Firefighter Rescue: Rapid Removal Through a Window

When it comes to rapid egress or removing a downed firefighter, the most appropriate action to take due to conditions may be to use a window in the immediate area. A task such as this can be challenging if it is not trained on or practiced regularly...


When it comes to rapid egress or removing a downed firefighter, the most appropriate action to take due to conditions may be to use a window in the immediate area. A task such as this can be challenging if it is not trained on or practiced regularly. This article focuses on firefighter removal...


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If this maneuver is required to be performed from an upper-floor window, it is recommended that it take place with two rescuers on two ladders next to each other. This also reinforces the importance of the exterior firefighters being familiar and comfortable with performing removals down ladders.

"Fulcrum" Technique

The "Fulcrum" technique is limited to ground-floor or flat-surface conditions on which the exterior rescuers are based. This technique is not recommended when removing firefighters from an upper floor due to the amount of space that is required outside of the window as well as the stability of the area for exterior rescuers. The big advantage to this technique is that it can be useful in confined areas when only one rescuer may be able to enter the space around the window opening.

The "Fulcrum" technique can be applied to any ground-level window removal of a downed firefighter:

  1. The first rescuer enters the window head first. If the confined area allows, a second rescuer enters to assist the first.
  2. Once the first rescuer has positioned the downed firefighter, he applies a sling or loop of material to the downed firefighter (photo 9). Another option is to perform an SCBA harness conversion on the downed firefighter and grab from the SCBA shoulder straps if necessary.
  3. The first rescuer grabs the downed firefighter's SCBA shoulder straps and leans backward, moving the downed firefighter into a sitting position. This creates enough space for a backboard or ladder to be used as a fulcrum. One end is placed under the victim's buttocks while the other end rests on the windowsill.
  4. The rescuer on the interior places the victim on the board using the sling or SCBA harness conversion with help from the outside rescuers. To help accomplish this, the exterior rescuers can reach in and grab the sling or loop found at the head of the downed firefighter above the SCBA cylinder (photo 10) If the rescuers are using a SCBA harness conversion, they will grab the upper shoulder straps of the downed firefighter's SCBA. If the exterior rescuers are unable to reach them, an additional short piece of rope or webbing with a carabiner can be used to pull the downed firefighter onto the board or ladder.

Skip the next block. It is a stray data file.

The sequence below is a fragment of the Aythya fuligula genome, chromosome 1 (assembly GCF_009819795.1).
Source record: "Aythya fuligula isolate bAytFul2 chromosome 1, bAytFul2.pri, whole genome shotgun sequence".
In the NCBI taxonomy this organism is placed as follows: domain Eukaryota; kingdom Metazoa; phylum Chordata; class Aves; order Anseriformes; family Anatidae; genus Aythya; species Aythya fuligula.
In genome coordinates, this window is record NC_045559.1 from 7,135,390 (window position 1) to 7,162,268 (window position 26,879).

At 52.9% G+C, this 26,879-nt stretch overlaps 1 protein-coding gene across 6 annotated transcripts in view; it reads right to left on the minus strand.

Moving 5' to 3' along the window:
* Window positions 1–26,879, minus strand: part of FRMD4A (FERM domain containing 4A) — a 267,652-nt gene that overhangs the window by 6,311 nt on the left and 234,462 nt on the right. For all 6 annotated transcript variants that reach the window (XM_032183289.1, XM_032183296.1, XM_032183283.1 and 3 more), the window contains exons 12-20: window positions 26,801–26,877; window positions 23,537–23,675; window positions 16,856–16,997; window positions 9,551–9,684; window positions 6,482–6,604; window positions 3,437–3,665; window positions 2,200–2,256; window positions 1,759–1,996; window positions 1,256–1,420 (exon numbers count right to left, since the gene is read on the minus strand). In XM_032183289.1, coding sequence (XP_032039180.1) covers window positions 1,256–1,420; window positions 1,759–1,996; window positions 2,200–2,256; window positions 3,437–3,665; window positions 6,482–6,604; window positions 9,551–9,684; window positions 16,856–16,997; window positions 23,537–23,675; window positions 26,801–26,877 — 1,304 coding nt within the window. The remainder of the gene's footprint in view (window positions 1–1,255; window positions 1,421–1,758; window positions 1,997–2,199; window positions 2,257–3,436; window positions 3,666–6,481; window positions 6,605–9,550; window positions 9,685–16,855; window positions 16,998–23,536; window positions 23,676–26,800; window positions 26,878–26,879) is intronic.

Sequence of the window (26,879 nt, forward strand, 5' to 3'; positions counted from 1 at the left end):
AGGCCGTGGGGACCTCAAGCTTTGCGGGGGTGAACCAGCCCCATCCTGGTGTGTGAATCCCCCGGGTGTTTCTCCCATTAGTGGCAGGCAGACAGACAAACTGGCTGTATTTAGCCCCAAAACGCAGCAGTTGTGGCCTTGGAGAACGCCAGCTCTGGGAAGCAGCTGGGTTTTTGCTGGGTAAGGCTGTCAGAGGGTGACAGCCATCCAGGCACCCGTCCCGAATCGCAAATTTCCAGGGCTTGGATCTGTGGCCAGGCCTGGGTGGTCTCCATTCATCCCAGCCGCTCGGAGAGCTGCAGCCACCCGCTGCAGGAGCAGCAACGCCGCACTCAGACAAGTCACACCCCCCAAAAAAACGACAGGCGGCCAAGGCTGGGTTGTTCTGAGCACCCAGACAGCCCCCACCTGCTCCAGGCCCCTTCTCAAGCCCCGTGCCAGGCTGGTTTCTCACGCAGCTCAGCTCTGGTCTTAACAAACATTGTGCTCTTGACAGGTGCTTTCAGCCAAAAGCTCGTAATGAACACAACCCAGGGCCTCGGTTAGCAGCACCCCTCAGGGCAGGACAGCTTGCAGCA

5. The victim is positioned on the board or ladder rotated slightly to one side due to the SCBA. The exterior rescuers hold the sling or SCBA shoulder straps with tension. The interior rescuers raise the bottom of the board or ladder until it is parallel with the floor. The exterior rescuers apply pressure to the board in a downward motion to assist in raising the downed firefighter and board (photo 11). It will also be the responsibility of the exterior rescuers to maintain the firefighter's position on the board or ladder and prevent him from sliding off as the board or ladder is moved through the window (photo 12).
  6. The exterior RIT grabs each side of the board or ladder as it exits the window (photo 13). Once clear of the window, the downed firefighter can be treated by EMS personnel.

Conclusion

It is important for firefighters to remember that the "Denver" and "Fulcrum" techniques can be applied to all situations involving window exits and any other types of openings, not only those with confined or restricted spaces. Today's fireground hazards and limited staffing make the challenge of our jobs increasingly harder each day. Rescuing one of our own in a situation that requires a removal through a window will require us to be at our best. Are you and your crew prepared to meet the challenge?

JEFFREY PINDELSKI, a Firehouse.com contributing editor, is a 20-year veteran of the fire service and deputy chief of operations with the Downers Grove, IL, Fire Department. He is a staff instructor at the College of Du Page and has been involved with the design of several training programs dedicated to firefighter safety and survival. Pindelski is a co-author of the text Rapid Intervention Company Operations and a revising author of the Firefighter's Handbook, third edition. He may be contacted at firelt226@aol.com.

 

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